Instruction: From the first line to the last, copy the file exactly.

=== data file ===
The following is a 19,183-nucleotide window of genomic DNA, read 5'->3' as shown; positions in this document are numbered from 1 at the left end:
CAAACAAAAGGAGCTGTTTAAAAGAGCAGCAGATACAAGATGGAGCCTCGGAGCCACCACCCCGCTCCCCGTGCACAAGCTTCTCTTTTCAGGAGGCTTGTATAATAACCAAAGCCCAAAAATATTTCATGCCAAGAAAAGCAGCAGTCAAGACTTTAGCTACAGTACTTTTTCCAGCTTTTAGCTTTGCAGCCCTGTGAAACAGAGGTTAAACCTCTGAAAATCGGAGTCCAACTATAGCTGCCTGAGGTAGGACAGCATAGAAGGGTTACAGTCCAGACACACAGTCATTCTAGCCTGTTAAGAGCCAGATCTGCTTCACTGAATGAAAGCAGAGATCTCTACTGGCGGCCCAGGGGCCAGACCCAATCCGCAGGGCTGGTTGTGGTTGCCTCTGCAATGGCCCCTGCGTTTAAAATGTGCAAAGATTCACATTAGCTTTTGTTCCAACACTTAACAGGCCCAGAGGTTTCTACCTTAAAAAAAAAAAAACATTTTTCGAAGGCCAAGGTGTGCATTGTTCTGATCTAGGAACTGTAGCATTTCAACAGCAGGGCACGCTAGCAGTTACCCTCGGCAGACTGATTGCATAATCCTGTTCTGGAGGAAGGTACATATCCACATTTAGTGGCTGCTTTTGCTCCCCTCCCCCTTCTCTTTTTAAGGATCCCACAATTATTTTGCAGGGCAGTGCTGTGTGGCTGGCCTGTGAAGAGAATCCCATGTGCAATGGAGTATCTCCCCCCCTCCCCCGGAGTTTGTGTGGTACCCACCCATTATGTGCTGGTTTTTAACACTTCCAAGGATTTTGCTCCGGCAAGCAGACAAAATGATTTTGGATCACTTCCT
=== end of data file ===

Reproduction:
The following is a 19,183-nucleotide window of genomic DNA, read 5'->3' as shown; positions in this document are numbered from 1 at the left end:
CAAACAAAAGGAGCTGTTTAAAAGAGCAGCAGATACAAGATGGAGCCTCGGAGCCACCACCCCGCTCCCCGTGCACAAGCTTCTCTTTTCAGGAGGCTTGTATAATAACCAAAGCCCAAAAATATTTCATGCCAAGAAAAGCAGCAGTCAAGACTTTAGCTACAGTACTTTTTCCAGCTTTTAGCTTTGCAGCCCTGTGAAACAGAGGTTAAACCTCTGAAAATCGGAGTCCAACTATAGCTGCCTGAGGTAGGACAGCATAGAAGGGTTACAGTCCAGACACACAGTCATTCTAGCCTGTTAAGAGCCAGATCTGCTTCACTGAATGAAAGCAGAGATCTCTACTGGCGGCCCAGGGGCCAGACCCAATCCGCAGGGCTGGTTGTGGTTGCCTCTGCAATGGCCCCTGCGTTTAAAATGTGCAAAGATTCACATTAGCTTTTGTTCCAACACTTAACAGGCCCAGAGGTTTCTACCTTAAAAAAAAAAAAACATTTTTCGAAGGCCAAGGTGTGCATTGTTCTGATCTAGGAACTGTAGCATTTCAACAGCAGGGCACGCTAGCAGTTACCCTCGGCAGACTGATTGCATAATCCTGTTCTGGAGGAAGGTACATATCCACATTTAGTGGCTGCTTTTGCTCCCCTCCCCCTTCTCTTTTTAAGGATCCCACAATTATTTTGCAGGGCAGTGCTGTGTGGCTGGCCTGTGAAGAGAATCCCATGTGCAATGGAGTATCTCCCCCCCTCCCCCGGAGTTTGTGTGGTACCCACCCATTATGTGCTGGTTTTTAACACTTCCAAGGATTTTGCTCCGGCAAGCAGACAAAATGATTTTGGATCACTTCCT